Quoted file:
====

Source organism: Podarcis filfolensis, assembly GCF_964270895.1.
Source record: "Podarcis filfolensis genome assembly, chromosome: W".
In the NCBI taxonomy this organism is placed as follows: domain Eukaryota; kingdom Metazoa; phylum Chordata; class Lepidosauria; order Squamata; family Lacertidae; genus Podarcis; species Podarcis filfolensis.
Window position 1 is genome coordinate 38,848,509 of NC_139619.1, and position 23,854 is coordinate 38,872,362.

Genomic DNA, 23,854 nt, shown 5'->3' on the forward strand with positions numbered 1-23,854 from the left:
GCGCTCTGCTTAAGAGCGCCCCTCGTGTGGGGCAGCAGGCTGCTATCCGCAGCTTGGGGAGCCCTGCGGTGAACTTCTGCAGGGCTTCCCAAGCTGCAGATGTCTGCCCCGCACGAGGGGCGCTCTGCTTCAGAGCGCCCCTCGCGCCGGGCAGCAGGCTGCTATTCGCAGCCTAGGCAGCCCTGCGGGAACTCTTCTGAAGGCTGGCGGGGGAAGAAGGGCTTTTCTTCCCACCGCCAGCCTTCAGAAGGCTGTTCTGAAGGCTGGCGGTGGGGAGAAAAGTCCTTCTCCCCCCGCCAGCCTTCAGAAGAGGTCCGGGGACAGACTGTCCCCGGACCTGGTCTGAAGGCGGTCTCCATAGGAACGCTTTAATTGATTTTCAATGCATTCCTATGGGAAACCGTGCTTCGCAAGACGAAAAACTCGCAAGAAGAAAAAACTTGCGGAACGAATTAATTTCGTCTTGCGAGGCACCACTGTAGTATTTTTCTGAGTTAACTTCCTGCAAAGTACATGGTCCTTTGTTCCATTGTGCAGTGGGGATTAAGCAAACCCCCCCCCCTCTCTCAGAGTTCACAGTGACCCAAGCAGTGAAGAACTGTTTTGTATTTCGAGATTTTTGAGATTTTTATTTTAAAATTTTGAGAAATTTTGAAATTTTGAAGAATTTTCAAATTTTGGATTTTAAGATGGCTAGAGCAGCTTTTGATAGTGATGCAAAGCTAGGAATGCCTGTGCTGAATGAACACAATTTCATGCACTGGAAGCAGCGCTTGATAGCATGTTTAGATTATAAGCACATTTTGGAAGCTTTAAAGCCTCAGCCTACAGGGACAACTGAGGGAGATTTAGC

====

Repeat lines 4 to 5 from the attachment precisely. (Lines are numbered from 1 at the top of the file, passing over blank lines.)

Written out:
Window position 1 is genome coordinate 38,848,509 of NC_139619.1, and position 23,854 is coordinate 38,872,362.

Genomic DNA, 23,854 nt, shown 5'->3' on the forward strand with positions numbered 1-23,854 from the left: